The 2023 North Carolina Republican Party’s annual convention in Greensboro drew a significant turnout, with over 1880 delegates in attendance from across the state. The NCGOP Convention serves as a gathering for Republican delegates, providing them with a platform to discuss important matters such as the Plan of Organization, Party Platform, and various other aspects of party business. Notably, odd-year conventions, including the 2023 event, also incorporate party leadership elections for chair and vice-chair. These elections contribute to shaping the future direction and vision of the North Carolina Republican Party. 

NCGOP Chairman Michael Whatley addresses the 2023 Convention Source: David Cobb

Michael Whatley, the GOP chairman who was reelected during the Saturday business session told Carolina Journal that the 2023 Convention was the largest that the party has ever had. According to the chairman, a significant number of delegates attended the convention for the first time. “There was such a huge amount of delegates that were first time delegates to the convention,” said Whatley. “There’s just so much new participation and new enthusiasm that’s coming in from all across the state”.

2024 Candidates 

The NC GOP Convention marked a significant milestone in the 2024 GOP Presidential Primary, bringing together the three leading contenders for the nomination for the first time. 

Florida Governor Ron DeSantis captivated an enthusiastic crowd on Friday night with a compelling address. Governor DeSantis used this opportunity to outline his vision for the future and to highlight his accomplishments.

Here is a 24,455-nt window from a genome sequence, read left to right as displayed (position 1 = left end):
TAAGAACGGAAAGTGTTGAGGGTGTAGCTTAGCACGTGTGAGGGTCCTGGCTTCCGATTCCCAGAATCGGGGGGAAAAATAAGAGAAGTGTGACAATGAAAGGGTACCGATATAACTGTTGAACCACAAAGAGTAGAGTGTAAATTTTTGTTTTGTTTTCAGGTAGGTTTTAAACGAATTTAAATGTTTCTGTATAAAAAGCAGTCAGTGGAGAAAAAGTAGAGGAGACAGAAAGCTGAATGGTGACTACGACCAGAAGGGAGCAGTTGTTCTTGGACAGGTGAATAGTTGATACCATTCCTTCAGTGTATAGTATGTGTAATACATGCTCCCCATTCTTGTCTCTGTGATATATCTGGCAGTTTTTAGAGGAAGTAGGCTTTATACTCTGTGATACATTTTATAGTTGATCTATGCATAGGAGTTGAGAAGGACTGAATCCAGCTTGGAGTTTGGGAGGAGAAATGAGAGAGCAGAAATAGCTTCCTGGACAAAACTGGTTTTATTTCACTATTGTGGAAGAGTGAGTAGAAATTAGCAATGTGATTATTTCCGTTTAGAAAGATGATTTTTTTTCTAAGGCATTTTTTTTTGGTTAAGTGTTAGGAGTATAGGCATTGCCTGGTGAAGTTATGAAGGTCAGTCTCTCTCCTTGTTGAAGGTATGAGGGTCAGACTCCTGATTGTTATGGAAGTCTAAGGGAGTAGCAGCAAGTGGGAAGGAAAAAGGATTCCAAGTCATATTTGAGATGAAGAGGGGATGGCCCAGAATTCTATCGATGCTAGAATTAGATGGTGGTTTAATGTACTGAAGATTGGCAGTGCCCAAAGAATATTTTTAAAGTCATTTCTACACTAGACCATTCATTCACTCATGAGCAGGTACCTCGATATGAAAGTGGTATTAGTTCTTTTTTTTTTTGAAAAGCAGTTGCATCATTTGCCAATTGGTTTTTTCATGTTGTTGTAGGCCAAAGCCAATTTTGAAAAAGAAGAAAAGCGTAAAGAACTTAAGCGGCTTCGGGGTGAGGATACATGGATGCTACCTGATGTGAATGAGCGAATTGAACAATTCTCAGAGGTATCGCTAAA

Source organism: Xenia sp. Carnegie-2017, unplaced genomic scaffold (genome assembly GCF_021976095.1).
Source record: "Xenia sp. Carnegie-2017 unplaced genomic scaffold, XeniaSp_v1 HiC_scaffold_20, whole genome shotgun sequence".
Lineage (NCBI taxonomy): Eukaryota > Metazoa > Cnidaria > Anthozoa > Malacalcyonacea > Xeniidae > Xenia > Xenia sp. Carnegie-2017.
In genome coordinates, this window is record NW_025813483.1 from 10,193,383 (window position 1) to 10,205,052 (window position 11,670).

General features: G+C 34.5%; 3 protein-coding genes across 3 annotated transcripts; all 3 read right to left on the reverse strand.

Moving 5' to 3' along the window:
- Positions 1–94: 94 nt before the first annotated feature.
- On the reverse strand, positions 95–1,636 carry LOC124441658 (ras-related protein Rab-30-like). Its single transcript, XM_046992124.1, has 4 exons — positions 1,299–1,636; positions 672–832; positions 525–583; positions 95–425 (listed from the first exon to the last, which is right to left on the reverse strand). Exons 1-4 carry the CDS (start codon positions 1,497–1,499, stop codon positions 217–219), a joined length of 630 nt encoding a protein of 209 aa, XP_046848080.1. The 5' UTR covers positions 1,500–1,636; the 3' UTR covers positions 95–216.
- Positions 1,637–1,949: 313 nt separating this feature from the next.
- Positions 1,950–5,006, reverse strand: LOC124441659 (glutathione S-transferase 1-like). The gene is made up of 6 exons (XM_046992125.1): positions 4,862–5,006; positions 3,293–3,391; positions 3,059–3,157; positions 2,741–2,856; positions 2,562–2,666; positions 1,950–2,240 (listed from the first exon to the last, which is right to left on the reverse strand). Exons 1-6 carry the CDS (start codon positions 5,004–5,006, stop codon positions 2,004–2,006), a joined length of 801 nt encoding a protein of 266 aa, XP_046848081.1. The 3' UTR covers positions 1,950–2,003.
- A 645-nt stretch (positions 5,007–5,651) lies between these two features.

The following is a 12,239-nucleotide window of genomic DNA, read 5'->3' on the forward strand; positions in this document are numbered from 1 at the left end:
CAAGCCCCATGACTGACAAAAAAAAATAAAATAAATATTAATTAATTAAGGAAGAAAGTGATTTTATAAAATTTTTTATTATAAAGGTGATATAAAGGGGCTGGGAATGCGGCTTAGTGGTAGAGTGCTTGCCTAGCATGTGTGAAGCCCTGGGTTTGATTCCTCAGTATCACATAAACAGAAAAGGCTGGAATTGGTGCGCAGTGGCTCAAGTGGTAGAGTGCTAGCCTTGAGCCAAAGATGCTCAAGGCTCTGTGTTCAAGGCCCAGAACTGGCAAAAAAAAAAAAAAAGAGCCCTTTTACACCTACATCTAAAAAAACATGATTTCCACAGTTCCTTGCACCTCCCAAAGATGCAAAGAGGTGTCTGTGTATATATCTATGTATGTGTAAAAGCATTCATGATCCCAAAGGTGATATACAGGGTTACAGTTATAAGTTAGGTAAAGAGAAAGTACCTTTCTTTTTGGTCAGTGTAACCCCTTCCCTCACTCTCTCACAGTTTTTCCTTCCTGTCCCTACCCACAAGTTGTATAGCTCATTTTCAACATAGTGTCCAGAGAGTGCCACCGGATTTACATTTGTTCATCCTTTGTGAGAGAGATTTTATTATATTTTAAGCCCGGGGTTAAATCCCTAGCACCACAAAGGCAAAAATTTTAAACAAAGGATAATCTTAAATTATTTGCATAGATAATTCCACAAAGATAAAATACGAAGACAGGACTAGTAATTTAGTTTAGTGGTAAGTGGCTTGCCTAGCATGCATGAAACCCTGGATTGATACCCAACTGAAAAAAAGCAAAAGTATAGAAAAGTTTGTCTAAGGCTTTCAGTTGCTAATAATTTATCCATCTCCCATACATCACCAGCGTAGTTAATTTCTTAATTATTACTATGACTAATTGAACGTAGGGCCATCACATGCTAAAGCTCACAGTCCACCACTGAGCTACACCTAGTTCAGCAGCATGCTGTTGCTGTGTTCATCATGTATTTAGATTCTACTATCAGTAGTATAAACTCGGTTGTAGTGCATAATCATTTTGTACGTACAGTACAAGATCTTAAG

Former Vice President Mike Pence, who recently announced his candidacy, delivered the keynote lunch address on Saturday. Pence’s speech served as a rallying call, focusing on the constitution, the rule of law and faith. 

The convention’s grand finale came with the highly anticipated appearance of former President Donald J. Trump, who commanded the stage on Saturday night. Trump spoke to a sold-out dinner crowd, laying out his plans for 2024 with a focus on a recent federal indictment against him. 

2024 Elections 

Chairman Whatley asserts that the NC GOP is united as they approach the 2024 elections. 

“I think that the Republican Party is unified, he said. “There’s a reason that President Trump, Vice President Pence and Ron DeSantis came to the convention.”

Whatley also emphasized the importance of North Carolina in the 2024 election.

“Strategically and politically North Carolina really really matters,” he said. “It matters in both the general and in the primary, we’re a Super Tuesday battleground state.” 

The 2024 elections are crucial not only for presidential candidates but also for the three major GOP governor candidates who addressed the delegation Saturday. The frontrunner, Lt. Gov. Mark Robinson, State Treasurer Dale Folwell, and former congressman Mark Walker, delivered their speeches to the delegation.

Tillis Censure 

U.S. Senator Thom Tillis, R-NC, was censured by two-thirds of the delegates attending the convention. The censure came after a resolution was presented by the NC Resolutions Committee during the Saturday morning business session. The resolution aimed to ensure that elected officials at the national, state, and local levels adhere to the values expressed in the NC GOP’s Party Platform when making public comments, releasing press briefings, campaigning, or dealing with legislation. 

This censure is not an isolated incident, as multiple county GOPs across the state have censured Senator Tillis in recent months. These censures were primarily related to Senator Tillis’s positions on legislation concerning immigration, gun control, and same sex marriage. “The body was very disappointed with his [Tillis’s] particular vote and they signaled that with a censure” explained Whatley. 

A new face 

Rep. Tricia Cotham, R-Mecklenburg Source: David Cobb

One of the highlights for many delegates was hearing from Rep. Tricia Cotham, R-Mecklenburg. Cotham made national news in early April when she formally announced she would be switching her party affiliation from Democrat to Republican.

“The party has become unrecognizable to me and to so many others in this state and country.” said Cotham of the Democrat Party. 

This convention marked her first major appearance as a member of the GOP in the state, as highlighted by Whatley, who remarked, “It was really neat to see the full body accepting her, the way they did.”